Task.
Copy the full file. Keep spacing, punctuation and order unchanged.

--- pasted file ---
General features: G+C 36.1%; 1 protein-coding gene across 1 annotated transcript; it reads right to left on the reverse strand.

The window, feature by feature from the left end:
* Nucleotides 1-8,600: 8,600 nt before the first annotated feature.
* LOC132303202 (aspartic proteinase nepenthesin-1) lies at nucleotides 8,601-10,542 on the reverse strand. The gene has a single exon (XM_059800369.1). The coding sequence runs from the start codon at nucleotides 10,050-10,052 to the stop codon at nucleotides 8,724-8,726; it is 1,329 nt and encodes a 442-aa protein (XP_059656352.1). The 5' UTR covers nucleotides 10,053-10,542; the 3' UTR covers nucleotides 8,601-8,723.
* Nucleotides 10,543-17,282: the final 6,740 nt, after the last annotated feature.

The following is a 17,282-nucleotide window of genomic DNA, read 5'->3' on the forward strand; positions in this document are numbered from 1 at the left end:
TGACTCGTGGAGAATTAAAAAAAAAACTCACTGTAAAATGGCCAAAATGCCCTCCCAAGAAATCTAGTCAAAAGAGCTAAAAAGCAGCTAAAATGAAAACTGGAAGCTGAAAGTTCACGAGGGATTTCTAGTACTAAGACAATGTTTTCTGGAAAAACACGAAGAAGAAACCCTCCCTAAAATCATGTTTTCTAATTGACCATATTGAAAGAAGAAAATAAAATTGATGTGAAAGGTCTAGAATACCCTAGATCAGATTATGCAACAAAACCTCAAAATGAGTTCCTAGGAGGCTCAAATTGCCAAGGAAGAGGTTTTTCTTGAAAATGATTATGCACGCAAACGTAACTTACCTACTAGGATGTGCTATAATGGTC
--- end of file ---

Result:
General features: G+C 36.1%; 1 protein-coding gene across 1 annotated transcript; it reads right to left on the reverse strand.

The window, feature by feature from the left end:
* Nucleotides 1-8,600: 8,600 nt before the first annotated feature.
* LOC132303202 (aspartic proteinase nepenthesin-1) lies at nucleotides 8,601-10,542 on the reverse strand. The gene has a single exon (XM_059800369.1). The coding sequence runs from the start codon at nucleotides 10,050-10,052 to the stop codon at nucleotides 8,724-8,726; it is 1,329 nt and encodes a 442-aa protein (XP_059656352.1). The 5' UTR covers nucleotides 10,053-10,542; the 3' UTR covers nucleotides 8,601-8,723.
* Nucleotides 10,543-17,282: the final 6,740 nt, after the last annotated feature.

The following is a 17,282-nucleotide window of genomic DNA, read 5'->3' on the forward strand; positions in this document are numbered from 1 at the left end:
TGACTCGTGGAGAATTAAAAAAAAAACTCACTGTAAAATGGCCAAAATGCCCTCCCAAGAAATCTAGTCAAAAGAGCTAAAAAGCAGCTAAAATGAAAACTGGAAGCTGAAAGTTCACGAGGGATTTCTAGTACTAAGACAATGTTTTCTGGAAAAACACGAAGAAGAAACCCTCCCTAAAATCATGTTTTCTAATTGACCATATTGAAAGAAGAAAATAAAATTGATGTGAAAGGTCTAGAATACCCTAGATCAGATTATGCAACAAAACCTCAAAATGAGTTCCTAGGAGGCTCAAATTGCCAAGGAAGAGGTTTTTCTTGAAAATGATTATGCACGCAAACGTAACTTACCTACTAGGATGTGCTATAATGGTC